For deaths in prison custody after being sentenced, most were due to natural causes, followed by suicide and other self-inflicted causes due to drugs and alcohol.
From 1989–2012, the Australian Institute of Criminology reports there were 1,096 homicide incidents involving at least one Indigenous person. There were 951 Aboriginal victims of homicide, more than double the 437 deaths that Black Lives Matter protestors are solely concerned with. Of the 951 Indigenous homicide victims, 765 were killed by an Indigenous offender.
Of the 7,599 Australian homicide offenders (Indigenous and non-Indigenous) over that time, 16 per cent – or 1,234 – were Indigenous, yet we are only 3 per cent of the Australian population.
The facts are clear. Yet Black Lives Matter, some media and some of our country’s leaders ignore these fundamental truths. This only perpetuates the ongoing carnage and maintains the high rates of Indigenous incarceration.
It’s time for some honesty in order to confront these uncomfortable truths.
Governments have operated in crisis mode more or less continuously for six months, introducing flawed policies quickly in response to the bushfire crisis and then Covid-19.
Governments now must take stock and make smarter decisions about the direction of the economy and policy. While there are many options to take, here are three things the government should do, and three things they shouldn’t.
Do: let Jobkeeper end as scheduled.
Whatever your perception of the merits of Jobkeeper during the crisis, the government must not allow itself to get painted into a corner where it is forced to extend Jobkeeper, possibly indefinitely.
A recovering economy cannot afford to pay a million people a supercharged unemployment benefit not to look for work.
Don’t: give in to special pleading
Everyone with a barrow to push is arguing why it’s the ‘perfect’ time to put taxpayer’s money into their pet project.
While there are many reasons these individual proposals are a bad idea, the question to ask is: if something isn’t viable when times are good (like car manufacturing), how can it be better when things are bad?
Do: follow through with tax reform
The government should neither delay nor diminish the scope of its already passed tax reform packages. Moreover, it should commit to cutting Australia’s high company tax rate.
Don’t: abandon monetary policy in favour of fiscal stimulus
If the past 50 years have taught us anything, it is that monetary stimulus has been proven relatively effective in boosting growth potential, while fiscal stimulus has been proven to be costly and largely ineffective. Governments would do well to remember these lessons.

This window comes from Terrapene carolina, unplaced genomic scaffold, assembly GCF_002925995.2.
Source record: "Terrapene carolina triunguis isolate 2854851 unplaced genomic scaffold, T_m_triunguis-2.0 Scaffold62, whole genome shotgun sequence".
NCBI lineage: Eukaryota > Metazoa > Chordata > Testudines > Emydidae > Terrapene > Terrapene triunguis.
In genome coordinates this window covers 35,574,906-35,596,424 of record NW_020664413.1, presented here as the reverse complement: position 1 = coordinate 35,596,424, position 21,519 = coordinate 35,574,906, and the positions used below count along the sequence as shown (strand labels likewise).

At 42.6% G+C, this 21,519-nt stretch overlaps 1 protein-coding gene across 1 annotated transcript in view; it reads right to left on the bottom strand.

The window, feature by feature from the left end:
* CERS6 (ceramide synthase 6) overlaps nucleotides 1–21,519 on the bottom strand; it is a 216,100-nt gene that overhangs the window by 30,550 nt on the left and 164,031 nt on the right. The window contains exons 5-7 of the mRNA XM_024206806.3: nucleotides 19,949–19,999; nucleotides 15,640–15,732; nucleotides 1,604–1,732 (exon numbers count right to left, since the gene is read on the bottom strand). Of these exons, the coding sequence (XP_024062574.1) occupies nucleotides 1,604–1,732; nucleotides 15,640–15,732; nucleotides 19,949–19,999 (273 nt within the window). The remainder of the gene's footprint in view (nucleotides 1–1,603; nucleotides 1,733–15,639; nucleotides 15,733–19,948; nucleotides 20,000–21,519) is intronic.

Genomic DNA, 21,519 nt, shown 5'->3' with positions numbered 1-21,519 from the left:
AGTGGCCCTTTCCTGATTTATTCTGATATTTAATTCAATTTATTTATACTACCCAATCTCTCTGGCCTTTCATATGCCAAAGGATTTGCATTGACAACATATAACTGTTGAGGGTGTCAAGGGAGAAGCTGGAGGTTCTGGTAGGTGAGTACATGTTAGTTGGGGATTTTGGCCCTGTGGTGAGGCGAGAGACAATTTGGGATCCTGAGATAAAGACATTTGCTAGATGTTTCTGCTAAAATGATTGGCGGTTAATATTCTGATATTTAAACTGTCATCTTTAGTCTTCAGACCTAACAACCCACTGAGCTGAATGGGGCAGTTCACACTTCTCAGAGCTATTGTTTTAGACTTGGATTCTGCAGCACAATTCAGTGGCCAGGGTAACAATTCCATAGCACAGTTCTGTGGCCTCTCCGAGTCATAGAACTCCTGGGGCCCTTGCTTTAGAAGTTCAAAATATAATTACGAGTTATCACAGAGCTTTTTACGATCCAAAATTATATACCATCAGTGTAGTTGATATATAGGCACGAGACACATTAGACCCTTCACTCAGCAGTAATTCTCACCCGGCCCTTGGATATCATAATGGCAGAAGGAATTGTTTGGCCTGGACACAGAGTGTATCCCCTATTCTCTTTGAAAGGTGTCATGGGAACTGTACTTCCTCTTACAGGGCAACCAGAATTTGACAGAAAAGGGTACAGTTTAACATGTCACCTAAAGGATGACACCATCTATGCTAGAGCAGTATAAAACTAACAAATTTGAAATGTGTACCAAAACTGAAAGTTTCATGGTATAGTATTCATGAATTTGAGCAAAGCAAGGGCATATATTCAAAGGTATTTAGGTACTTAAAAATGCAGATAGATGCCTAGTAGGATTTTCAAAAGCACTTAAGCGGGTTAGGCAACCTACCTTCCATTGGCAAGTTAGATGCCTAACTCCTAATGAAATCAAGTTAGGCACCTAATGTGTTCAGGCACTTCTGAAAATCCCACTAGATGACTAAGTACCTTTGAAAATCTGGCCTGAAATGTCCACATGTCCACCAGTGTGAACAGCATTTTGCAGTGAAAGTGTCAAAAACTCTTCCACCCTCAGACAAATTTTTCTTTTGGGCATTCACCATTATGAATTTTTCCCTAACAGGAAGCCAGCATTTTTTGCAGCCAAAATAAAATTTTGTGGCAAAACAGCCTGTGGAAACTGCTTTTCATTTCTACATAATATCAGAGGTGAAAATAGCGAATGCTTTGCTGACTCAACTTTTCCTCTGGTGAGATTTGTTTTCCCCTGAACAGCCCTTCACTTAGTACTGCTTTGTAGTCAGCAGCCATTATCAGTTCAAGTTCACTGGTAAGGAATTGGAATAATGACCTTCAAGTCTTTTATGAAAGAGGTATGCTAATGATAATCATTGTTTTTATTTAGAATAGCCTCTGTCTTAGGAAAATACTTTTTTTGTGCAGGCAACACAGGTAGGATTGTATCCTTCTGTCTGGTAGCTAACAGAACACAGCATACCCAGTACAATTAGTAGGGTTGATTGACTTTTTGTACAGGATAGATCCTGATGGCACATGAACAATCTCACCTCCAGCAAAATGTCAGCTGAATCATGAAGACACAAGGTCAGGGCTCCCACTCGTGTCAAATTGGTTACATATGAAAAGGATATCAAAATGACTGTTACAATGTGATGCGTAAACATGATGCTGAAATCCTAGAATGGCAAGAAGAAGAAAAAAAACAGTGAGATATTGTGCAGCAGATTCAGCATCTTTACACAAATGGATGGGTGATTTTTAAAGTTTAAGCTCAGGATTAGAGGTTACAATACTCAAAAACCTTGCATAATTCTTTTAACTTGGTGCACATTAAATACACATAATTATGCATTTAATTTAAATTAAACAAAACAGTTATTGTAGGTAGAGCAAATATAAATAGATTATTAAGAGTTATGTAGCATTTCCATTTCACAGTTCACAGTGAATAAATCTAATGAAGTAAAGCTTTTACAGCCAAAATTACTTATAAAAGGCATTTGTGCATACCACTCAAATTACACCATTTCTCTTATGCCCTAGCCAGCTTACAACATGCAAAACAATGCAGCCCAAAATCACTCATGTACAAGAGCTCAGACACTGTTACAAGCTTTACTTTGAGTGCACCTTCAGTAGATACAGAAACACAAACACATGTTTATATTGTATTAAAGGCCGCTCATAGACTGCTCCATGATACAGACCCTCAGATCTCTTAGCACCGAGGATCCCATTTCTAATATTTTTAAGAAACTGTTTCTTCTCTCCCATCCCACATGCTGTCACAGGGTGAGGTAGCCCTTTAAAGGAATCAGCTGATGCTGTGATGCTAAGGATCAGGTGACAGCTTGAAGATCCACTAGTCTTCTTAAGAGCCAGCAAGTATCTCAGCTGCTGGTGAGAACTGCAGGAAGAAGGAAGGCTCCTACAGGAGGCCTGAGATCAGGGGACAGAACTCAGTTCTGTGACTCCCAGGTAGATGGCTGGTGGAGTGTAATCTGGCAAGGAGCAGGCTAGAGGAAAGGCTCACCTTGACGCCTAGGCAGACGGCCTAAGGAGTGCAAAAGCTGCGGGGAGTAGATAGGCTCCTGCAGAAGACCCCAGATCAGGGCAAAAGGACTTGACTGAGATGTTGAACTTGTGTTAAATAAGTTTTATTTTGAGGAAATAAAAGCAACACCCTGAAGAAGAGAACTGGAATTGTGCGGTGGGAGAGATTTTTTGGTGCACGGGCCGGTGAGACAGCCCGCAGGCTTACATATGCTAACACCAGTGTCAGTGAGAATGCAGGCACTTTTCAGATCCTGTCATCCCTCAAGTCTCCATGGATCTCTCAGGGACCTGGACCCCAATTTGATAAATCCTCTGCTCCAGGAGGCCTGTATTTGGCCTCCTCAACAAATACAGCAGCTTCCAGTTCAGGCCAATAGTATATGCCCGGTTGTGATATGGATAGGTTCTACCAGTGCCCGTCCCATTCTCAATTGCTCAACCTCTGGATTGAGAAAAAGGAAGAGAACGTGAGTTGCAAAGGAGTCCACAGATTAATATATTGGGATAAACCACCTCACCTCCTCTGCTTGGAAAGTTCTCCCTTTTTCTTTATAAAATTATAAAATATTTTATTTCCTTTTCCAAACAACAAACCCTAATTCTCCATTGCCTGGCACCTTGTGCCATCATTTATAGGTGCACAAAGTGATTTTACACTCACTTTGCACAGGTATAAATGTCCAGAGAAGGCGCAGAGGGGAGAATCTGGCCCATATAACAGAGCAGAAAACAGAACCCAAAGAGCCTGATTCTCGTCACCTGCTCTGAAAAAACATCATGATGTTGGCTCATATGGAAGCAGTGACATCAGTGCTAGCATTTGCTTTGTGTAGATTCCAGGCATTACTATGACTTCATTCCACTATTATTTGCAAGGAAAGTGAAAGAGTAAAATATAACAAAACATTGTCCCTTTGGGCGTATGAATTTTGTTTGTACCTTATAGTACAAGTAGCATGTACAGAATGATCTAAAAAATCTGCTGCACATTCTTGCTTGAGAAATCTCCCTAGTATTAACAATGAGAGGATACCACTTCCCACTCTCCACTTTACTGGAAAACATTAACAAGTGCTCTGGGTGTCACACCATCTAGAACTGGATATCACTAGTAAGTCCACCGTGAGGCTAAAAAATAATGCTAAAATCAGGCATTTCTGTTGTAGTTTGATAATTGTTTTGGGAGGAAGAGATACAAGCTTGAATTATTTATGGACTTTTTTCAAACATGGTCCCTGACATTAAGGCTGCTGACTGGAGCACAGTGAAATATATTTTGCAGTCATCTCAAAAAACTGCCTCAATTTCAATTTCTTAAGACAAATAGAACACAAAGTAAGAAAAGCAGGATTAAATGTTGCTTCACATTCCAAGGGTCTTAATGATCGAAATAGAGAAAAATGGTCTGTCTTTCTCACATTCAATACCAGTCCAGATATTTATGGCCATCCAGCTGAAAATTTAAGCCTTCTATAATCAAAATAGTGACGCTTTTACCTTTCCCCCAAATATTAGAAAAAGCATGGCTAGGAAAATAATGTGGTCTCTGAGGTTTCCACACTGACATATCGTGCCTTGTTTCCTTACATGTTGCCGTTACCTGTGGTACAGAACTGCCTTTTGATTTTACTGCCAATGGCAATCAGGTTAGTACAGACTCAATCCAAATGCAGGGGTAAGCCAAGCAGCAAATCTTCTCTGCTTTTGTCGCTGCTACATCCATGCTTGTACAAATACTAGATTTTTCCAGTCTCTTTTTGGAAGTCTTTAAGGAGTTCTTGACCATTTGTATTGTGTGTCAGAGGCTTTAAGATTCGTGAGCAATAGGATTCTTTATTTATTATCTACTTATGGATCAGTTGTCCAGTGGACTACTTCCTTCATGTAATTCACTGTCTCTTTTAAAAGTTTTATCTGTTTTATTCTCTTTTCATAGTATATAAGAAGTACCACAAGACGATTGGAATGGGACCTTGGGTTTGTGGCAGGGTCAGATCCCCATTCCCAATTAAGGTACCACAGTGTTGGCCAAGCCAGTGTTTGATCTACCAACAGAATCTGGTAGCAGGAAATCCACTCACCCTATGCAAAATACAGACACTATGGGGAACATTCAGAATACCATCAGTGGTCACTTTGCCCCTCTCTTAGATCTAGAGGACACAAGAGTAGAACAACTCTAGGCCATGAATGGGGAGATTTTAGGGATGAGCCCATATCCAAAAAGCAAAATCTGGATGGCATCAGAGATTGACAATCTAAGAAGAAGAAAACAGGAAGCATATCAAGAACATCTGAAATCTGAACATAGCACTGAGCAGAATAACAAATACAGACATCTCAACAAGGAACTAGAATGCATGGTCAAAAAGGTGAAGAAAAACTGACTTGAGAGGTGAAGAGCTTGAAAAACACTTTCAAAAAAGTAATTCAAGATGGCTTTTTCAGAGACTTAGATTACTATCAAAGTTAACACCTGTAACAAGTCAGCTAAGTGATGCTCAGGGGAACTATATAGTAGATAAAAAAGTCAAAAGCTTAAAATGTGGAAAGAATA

At the same time, it should publicly remind the RBA of its role in managing macroeconomic conditions.
The RBA is not out of tools or ammunition with which to fight deflation. It should be encouraged to use them.
Don’t: waste taxpayers’ money because its ‘cheap’
Another spurious argument is that government debt being historically quite cheap, makes it a great time to borrow.
Governments are notorious for making objectively terrible ‘investments’. Encouraging them to reach for even more marginal projects because debt is cheap is basically a licence for pork-barrelling.
Do: reschedule or abandon the increase in the super guarantee rate
Superannuation is a deeply paternalistic institution that acts on the premise that individuals won’t save enough money for their retirement unless forced to by law.
The government should show confidence in individuals and allow them to make their own choices about superannuation — and defer (preferably permanently) scheduled increases in the compulsory super rate.
The next six months will be crucial in determining our path out of this crisis. Governments that attempt to stand athwart the economic flows, propping up failed businesses and policies, will be setting their countries up for a protracted downturn.
Those that focus on productivity and growth-oriented policies — accepting the downturn will occur, but aiming to make it temporary — will see their countries emerge in a stronger position than their rivals.
Which path Australia follows depends on whether the government trusts and empowers people, or tries to shield them from reality.